Camp Breckenridge was on Gunsolus (now Gonzales) Creek six miles above its confluence with Hubbard Creek, near Crystal Falls in northern Stephens County, near the site of the present city of Breckenridge. The camp was established as a ranger station for the Frontier Regiment as part of a new defensive line that was comprised of eighteen camps, which were set up a day’s ride apart from the Red River to the Rio Grande. Camp Breckenridge was established by Col. James M. Norris with half of Capt. John A. Salmon's Company C of the Frontier Regiment on March 21, 1862. Salmon's company, which was organized in February 1862 with slightly more than 100 men, maintained Camp Salmon in northeastern Callahan County and Camp Breckenridge as a deterrent against American Indian aggression. However, Capt. Robert M. Whiteside, who commanded Company H of the Frontier Regiment at Breckenridge in 1863, stated that the only service satisfactorily rendered was to carry the mail, because "the patrol keeps our horses poor and when we find Indians they can outrun us." Beset by inadequate supplies, low morale, and frequent changing of officers, the camp supplied little real service. A report late in 1863 found only twenty-six out of fifty-four men who should have been in camp: one had been killed, four were absent without leave, and the rest were either sick, on patrol, or hunting for lost horses. Rangers and soldiers stationed at Camp Breckenridge under Col. James E. McCord carried out the duties that also included rounding up deserters and draft evaders. These Confederates were poorly fed and clothed and lacked ammunition and horses. The men stationed at Camp Breckenridge were not always supported by the locals; some of this disloyalty was seen in citizens not selling provisions for Confederate script. The entire Frontier Regiment was mustered into regular Confederate service in the last year of the Civil War. Camp Breckenridge was abandoned in 1864, when the Frontier Regiment operated out of Fort Belknap. The camp was used briefly during Reconstruction by area settlers who took refuge there against Comanche and Kiowa raids.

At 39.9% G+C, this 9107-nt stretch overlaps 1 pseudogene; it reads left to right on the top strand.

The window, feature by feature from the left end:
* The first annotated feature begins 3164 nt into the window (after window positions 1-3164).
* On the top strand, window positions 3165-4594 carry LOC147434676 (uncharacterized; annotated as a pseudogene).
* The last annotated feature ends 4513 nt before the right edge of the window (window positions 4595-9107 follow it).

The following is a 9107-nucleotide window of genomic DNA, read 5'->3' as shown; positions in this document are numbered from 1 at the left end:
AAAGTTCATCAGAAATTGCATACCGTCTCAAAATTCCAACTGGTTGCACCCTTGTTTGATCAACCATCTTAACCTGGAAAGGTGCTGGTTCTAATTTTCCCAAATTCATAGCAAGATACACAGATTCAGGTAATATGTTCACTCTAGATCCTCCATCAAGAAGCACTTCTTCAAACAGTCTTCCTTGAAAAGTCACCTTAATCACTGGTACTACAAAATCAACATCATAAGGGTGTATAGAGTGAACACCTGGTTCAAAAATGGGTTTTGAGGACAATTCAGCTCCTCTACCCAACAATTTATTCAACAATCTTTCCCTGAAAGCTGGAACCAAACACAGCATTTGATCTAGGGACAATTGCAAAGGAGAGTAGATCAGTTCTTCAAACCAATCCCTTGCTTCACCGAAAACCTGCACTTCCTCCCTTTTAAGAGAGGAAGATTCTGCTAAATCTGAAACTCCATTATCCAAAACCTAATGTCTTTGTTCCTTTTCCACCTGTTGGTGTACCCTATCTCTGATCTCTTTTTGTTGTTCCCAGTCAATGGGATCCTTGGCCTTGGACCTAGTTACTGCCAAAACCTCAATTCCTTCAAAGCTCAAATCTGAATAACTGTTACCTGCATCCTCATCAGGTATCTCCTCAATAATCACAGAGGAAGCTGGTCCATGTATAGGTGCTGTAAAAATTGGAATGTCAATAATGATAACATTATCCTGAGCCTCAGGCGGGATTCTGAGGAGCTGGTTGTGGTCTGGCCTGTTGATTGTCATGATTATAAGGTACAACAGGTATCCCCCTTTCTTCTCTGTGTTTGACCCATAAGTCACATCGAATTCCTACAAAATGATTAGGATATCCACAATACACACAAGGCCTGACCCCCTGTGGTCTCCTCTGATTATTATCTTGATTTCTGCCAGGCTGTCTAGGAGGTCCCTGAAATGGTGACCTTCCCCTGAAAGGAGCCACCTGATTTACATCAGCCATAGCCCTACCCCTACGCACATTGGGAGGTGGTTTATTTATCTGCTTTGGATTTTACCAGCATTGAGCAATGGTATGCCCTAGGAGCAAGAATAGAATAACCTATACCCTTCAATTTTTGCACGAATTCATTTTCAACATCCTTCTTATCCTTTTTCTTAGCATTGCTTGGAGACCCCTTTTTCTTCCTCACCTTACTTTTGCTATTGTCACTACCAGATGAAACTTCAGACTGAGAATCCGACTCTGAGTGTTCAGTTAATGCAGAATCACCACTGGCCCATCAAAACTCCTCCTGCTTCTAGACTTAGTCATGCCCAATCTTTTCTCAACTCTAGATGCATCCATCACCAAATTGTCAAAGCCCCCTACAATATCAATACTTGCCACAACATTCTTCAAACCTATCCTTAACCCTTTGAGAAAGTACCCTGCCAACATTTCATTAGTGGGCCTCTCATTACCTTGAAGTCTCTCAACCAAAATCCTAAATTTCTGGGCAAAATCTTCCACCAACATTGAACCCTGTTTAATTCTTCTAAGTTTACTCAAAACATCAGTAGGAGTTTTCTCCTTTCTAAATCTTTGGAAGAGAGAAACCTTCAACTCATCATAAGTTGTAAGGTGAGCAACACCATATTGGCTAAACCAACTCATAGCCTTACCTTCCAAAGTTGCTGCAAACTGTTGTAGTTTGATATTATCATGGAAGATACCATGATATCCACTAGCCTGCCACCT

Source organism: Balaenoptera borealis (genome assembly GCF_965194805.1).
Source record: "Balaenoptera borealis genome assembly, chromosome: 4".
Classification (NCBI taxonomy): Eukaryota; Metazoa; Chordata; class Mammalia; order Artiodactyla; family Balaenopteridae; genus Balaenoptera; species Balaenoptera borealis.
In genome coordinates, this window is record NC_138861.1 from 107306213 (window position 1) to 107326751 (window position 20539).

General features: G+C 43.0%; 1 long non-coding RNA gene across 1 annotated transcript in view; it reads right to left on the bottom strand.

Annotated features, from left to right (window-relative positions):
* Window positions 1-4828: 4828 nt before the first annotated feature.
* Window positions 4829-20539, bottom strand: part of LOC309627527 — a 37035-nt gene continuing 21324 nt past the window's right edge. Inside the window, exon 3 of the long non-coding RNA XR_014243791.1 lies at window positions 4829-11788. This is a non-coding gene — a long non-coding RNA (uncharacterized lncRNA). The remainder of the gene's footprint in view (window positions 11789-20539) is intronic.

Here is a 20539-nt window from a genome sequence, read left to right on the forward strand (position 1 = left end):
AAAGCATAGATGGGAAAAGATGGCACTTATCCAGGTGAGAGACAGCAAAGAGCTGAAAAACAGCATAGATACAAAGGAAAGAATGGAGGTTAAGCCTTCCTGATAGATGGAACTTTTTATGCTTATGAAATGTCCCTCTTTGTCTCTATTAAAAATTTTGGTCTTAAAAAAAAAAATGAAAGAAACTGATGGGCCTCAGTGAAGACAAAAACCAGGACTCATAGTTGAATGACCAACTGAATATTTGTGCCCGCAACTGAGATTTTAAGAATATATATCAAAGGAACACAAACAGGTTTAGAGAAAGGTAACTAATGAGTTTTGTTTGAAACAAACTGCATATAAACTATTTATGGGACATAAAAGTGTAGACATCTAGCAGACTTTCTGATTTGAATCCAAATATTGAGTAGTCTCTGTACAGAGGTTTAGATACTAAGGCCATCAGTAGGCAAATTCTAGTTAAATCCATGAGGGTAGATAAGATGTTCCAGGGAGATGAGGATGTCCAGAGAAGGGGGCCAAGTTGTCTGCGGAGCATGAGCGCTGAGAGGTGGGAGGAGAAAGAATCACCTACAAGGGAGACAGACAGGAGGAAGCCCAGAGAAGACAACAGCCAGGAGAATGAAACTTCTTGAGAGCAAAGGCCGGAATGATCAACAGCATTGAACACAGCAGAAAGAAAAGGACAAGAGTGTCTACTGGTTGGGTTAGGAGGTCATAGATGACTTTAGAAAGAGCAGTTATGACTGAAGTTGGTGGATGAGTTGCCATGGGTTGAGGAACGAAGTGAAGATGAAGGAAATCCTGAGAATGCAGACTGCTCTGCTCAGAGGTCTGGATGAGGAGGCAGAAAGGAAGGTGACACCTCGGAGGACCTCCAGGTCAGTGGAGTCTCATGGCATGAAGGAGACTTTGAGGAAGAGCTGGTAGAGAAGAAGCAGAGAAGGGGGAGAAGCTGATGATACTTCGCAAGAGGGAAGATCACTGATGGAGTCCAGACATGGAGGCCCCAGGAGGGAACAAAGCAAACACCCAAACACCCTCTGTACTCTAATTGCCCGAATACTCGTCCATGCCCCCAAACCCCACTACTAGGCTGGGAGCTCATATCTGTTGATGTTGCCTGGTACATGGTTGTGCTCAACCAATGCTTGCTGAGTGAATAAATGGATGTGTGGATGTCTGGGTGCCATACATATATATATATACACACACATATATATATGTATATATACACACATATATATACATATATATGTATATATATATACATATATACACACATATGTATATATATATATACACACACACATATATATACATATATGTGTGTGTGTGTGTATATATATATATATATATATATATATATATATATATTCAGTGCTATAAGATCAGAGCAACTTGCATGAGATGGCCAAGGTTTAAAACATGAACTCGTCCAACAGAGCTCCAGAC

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James K. Greer, ed., Buck Barry: Texas Ranger and Frontiersman (Lincoln: University of Nebraska Press, 1978). Loy W. Hartsfield, A History of Stephens County (M.A. thesis, University of Texas, 1929). Historical Marker Files, Texas Historical Commission, Austin. William Curry Holden, "Frontier Defense in Texas during the Civil War," West Texas Historical Association Year Book 4 (1928). Robert B. Roberts, Encyclopedia of Historic Forts: The Military, Pioneer, and Trading Posts of the United States (New York, Macmillan Publishing, 1988).
The following, adapted from the Chicago Manual of Style, 15th edition, is the preferred citation for this entry.
Charles G. Davis
William V. Scott,
Handbook of Texas Online,
accessed May 25, 2022,
Published by the Texas State Historical Association.
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